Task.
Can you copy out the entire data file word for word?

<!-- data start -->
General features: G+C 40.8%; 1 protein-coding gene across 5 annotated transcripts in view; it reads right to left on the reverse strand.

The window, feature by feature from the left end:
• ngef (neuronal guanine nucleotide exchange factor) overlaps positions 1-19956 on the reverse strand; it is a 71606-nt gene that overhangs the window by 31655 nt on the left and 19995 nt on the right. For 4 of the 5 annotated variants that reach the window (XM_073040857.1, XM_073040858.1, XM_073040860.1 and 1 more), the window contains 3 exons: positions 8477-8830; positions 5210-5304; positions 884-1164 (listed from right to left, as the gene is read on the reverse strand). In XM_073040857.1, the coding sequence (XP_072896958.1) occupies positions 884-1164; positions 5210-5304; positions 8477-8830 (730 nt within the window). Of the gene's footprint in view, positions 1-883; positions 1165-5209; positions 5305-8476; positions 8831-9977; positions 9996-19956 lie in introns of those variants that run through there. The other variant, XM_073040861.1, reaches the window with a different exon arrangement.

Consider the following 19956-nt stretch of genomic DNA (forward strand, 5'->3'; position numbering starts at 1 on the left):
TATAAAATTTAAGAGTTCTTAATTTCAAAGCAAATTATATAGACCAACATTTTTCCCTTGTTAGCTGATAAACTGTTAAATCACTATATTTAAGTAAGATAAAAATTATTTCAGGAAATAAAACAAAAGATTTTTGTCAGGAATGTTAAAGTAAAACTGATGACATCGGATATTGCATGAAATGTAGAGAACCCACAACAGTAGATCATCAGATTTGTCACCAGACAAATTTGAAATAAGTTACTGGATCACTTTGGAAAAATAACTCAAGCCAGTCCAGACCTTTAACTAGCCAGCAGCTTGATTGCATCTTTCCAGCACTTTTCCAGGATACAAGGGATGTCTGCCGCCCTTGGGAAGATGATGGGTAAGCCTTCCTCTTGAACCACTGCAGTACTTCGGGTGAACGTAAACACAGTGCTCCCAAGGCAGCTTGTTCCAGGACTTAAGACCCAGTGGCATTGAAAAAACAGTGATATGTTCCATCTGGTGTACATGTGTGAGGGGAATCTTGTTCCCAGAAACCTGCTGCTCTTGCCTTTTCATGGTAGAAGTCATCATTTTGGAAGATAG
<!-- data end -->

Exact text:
General features: G+C 40.8%; 1 protein-coding gene across 5 annotated transcripts in view; it reads right to left on the reverse strand.

The window, feature by feature from the left end:
• ngef (neuronal guanine nucleotide exchange factor) overlaps positions 1-19956 on the reverse strand; it is a 71606-nt gene that overhangs the window by 31655 nt on the left and 19995 nt on the right. For 4 of the 5 annotated variants that reach the window (XM_073040857.1, XM_073040858.1, XM_073040860.1 and 1 more), the window contains 3 exons: positions 8477-8830; positions 5210-5304; positions 884-1164 (listed from right to left, as the gene is read on the reverse strand). In XM_073040857.1, the coding sequence (XP_072896958.1) occupies positions 884-1164; positions 5210-5304; positions 8477-8830 (730 nt within the window). Of the gene's footprint in view, positions 1-883; positions 1165-5209; positions 5305-8476; positions 8831-9977; positions 9996-19956 lie in introns of those variants that run through there. The other variant, XM_073040861.1, reaches the window with a different exon arrangement.

Consider the following 19956-nt stretch of genomic DNA (forward strand, 5'->3'; position numbering starts at 1 on the left):
TATAAAATTTAAGAGTTCTTAATTTCAAAGCAAATTATATAGACCAACATTTTTCCCTTGTTAGCTGATAAACTGTTAAATCACTATATTTAAGTAAGATAAAAATTATTTCAGGAAATAAAACAAAAGATTTTTGTCAGGAATGTTAAAGTAAAACTGATGACATCGGATATTGCATGAAATGTAGAGAACCCACAACAGTAGATCATCAGATTTGTCACCAGACAAATTTGAAATAAGTTACTGGATCACTTTGGAAAAATAACTCAAGCCAGTCCAGACCTTTAACTAGCCAGCAGCTTGATTGCATCTTTCCAGCACTTTTCCAGGATACAAGGGATGTCTGCCGCCCTTGGGAAGATGATGGGTAAGCCTTCCTCTTGAACCACTGCAGTACTTCGGGTGAACGTAAACACAGTGCTCCCAAGGCAGCTTGTTCCAGGACTTAAGACCCAGTGGCATTGAAAAAACAGTGATATGTTCCATCTGGTGTACATGTGTGAGGGGAATCTTGTTCCCAGAAACCTGCTGCTCTTGCCTTTTCATGGTAGAAGTCATCATTTTGGAAGATAG